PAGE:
Federal Jury Convicts Brunswick Woman in $4 Million Medicaid Fraud Scheme
|U.S. Attorney’s Office November 20, 2013|
BRUNSWICK, GA—Schella Logan Hope, 47, of Brunswick, Georgia, was convicted earlier this month by a federal jury of various health care fraud, aggravated identity theft, and money laundering offenses for her role in a $4 million scheme upon the Georgia Medicaid program. Chief United States District Court Judge Lisa Godbey Wood presided over Hope’s five-day jury trial.
According to evidence presented during the trial, Hope was a licensed dietician who ran a business located in Brunswick, Georgia, known as Hope Nutritional Services. From 2005 through 2011, Hope stole the identities of thousands of needy children between the ages of zero and five that were enrolled in Head Start programs located throughout the state of Georgia. Once Hope obtained the identities of these children, Hope fabricated patient files, falsified prescriptions from doctors, and submitted $4 million worth of claims to Medicaid for nutritional services that were not provided. Hope then used the money she stole from Medicaid to pay for luxury automobiles, designer clothing, and vacations, among other things.
Co-conspirator Arlene Murrell pled guilty before Hope’s trial to her role in the scheme. Murrell testified against Hope at trial and detailed how she helped Hope commit the fraud.
Hope was convicted of 58 counts of conspiracy to commit health care fraud; health care fraud; aggravated identity theft; and money laundering. Upon her convictions for these offenses, Chief Judge Wood remanded Hope to the custody of the United States Marshals pending sentencing in the case.
United States Attorney Edward J. Tarver stated, “Defendant Hope preyed upon American taxpayers by stealing the identities of low-income Georgia families and then billing Medicaid for over $4 million in nutrition services that were never provided. This United States Attorney’s Office will continue its efforts to prosecute all who seek to defraud American taxpayers by scamming federal programs. Because of Ms. Hope’s criminal efforts to feed her extravagant lifestyle, she will have to rely upon the federal prison system for her own nutritional services.”
“The Head Start Program provides many of our nation’s children with invaluable services and opportunities,” said Derrick L. Jackson, Special Agent in Charge of the U.S. Department of Health and Human Services, Office of Inspector General, Atlanta Regional Office. “To use the Head Start Program as a vehicle to submit false and fraudulent claims to the Medicaid system is unacceptable, and the OIG will continue to pursue these kinds of egregious cases.“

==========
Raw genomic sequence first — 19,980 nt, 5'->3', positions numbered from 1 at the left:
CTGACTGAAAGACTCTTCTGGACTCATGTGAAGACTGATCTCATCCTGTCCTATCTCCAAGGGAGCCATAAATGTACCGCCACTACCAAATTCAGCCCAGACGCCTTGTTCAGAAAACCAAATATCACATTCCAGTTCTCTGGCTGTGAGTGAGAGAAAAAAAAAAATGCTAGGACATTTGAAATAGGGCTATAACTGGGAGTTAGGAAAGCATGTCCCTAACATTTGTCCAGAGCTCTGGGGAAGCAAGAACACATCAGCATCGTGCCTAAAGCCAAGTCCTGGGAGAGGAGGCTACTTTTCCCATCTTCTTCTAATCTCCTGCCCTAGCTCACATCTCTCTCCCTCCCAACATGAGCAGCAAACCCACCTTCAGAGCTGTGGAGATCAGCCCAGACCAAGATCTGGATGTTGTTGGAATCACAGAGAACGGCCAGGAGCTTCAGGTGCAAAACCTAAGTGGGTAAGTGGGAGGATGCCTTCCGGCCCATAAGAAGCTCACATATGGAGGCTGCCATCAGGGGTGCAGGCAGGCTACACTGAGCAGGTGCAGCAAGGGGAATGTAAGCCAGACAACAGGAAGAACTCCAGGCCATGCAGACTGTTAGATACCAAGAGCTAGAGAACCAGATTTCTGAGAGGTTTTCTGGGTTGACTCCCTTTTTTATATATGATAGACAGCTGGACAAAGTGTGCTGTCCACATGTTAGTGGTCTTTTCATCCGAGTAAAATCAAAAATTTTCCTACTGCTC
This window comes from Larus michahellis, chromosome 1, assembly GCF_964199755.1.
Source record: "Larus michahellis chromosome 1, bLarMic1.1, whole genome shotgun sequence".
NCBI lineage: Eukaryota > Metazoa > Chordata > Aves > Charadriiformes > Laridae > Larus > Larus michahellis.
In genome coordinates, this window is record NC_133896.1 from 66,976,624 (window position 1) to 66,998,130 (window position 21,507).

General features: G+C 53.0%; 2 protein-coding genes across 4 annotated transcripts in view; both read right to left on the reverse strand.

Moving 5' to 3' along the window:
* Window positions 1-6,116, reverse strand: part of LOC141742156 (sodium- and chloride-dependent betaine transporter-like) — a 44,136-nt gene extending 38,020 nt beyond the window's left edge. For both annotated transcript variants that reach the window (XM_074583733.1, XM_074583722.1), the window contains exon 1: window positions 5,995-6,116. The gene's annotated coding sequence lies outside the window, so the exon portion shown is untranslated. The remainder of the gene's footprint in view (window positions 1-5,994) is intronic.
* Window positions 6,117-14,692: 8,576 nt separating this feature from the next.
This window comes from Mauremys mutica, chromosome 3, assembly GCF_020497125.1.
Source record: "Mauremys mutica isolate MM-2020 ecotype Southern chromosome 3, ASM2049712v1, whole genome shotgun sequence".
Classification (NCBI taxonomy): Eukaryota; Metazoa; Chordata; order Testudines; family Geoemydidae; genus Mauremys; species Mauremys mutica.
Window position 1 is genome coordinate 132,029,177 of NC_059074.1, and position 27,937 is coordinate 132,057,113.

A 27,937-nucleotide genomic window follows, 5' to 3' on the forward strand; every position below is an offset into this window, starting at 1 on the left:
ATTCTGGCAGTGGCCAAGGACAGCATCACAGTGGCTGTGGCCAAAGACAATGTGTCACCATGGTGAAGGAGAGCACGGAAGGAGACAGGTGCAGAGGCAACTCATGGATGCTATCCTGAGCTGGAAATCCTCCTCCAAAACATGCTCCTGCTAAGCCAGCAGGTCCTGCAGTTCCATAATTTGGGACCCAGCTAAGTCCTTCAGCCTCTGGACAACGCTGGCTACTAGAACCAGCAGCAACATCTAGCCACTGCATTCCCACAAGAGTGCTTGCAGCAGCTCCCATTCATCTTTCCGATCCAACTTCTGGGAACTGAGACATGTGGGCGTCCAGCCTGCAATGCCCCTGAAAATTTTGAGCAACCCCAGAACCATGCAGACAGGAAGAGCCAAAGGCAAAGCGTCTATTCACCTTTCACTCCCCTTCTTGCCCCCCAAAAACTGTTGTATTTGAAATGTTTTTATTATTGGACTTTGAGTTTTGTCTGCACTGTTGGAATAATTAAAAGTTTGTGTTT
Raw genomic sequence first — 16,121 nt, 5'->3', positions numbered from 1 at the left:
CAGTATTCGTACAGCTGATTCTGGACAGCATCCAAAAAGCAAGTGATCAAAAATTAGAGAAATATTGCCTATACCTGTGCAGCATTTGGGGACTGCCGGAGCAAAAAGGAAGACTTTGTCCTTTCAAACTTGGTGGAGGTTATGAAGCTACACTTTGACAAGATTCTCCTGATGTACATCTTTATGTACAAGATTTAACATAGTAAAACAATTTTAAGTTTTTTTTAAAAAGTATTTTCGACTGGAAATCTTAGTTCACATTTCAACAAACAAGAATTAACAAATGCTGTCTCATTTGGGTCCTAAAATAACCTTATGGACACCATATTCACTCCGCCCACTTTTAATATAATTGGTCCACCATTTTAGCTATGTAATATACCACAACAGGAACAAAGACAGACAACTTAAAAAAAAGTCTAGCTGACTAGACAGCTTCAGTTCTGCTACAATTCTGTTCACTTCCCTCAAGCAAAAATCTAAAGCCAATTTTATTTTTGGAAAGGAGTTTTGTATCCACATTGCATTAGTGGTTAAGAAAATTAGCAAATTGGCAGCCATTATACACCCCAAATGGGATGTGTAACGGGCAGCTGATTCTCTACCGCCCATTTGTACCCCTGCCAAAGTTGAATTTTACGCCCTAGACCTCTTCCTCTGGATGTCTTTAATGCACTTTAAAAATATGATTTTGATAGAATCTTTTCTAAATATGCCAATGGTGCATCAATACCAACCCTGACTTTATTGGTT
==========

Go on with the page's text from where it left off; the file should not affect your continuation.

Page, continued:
Mark F. Giuliano, Special Agent in Charge, FBI Atlanta Field Office, stated, “Those who defraud our publicly funded healthcare programs such as Medicaid and Medicare are taking valuable services and resources away from those in need. This guilty verdict reaffirms that the FBI will continue to provide significant investigative resources toward identifying, investigating, and presenting for prosecution such individuals that, by engaging in such criminal conduct, put themselves before others."
Georgia Attorney General Sam Olens said, “Fraud of taxpayer monies will not be tolerated in any form. Head Start is a program intended to offer assistance to children from low income families. The fact that this defendant used the Head Start Program and children in need to assist in her scam is especially appalling.”
“The Georgia Department of Community Health has made it a top priority to ferret out fraud, waste, and abuse in our Medicaid program. Our collaborative work with state and federal agencies enables us to ensure Medicaid program dollars are being used to provide health care services to Georgia’s most vulnerable populations,” said Clyde L. Reese, III, Esq., commissioner of the Georgia Department of Community Health.
At sentencing, Hope faces 10 years in prison for each of the 17 health care fraud offenses; 20 years in prison for the various money laundering offenses; and two years consecutive prison sentences for each of the various aggravated identity theft offenses. Hope also faces up to three years of supervised release and may be ordered to pay restitution to the victims in this case.
The convictions of Hope and Murrell resulted from a joint investigation by the United States Department of Health and Human Services, Office of Inspector General; the Federal Bureau of Investigation; Georgia’s Department of Community Health; and the Georgia Attorney General’s Medicaid Fraud Control Unit.
Assistant United States Attorneys Brian T. Rafferty and David Stewart, along with Assistant Attorney General Robin Daitch, prosecuted the case on behalf of the United States. For additional information, please contact First Assistant United States Attorney James D. Durham at (912) 201-2547.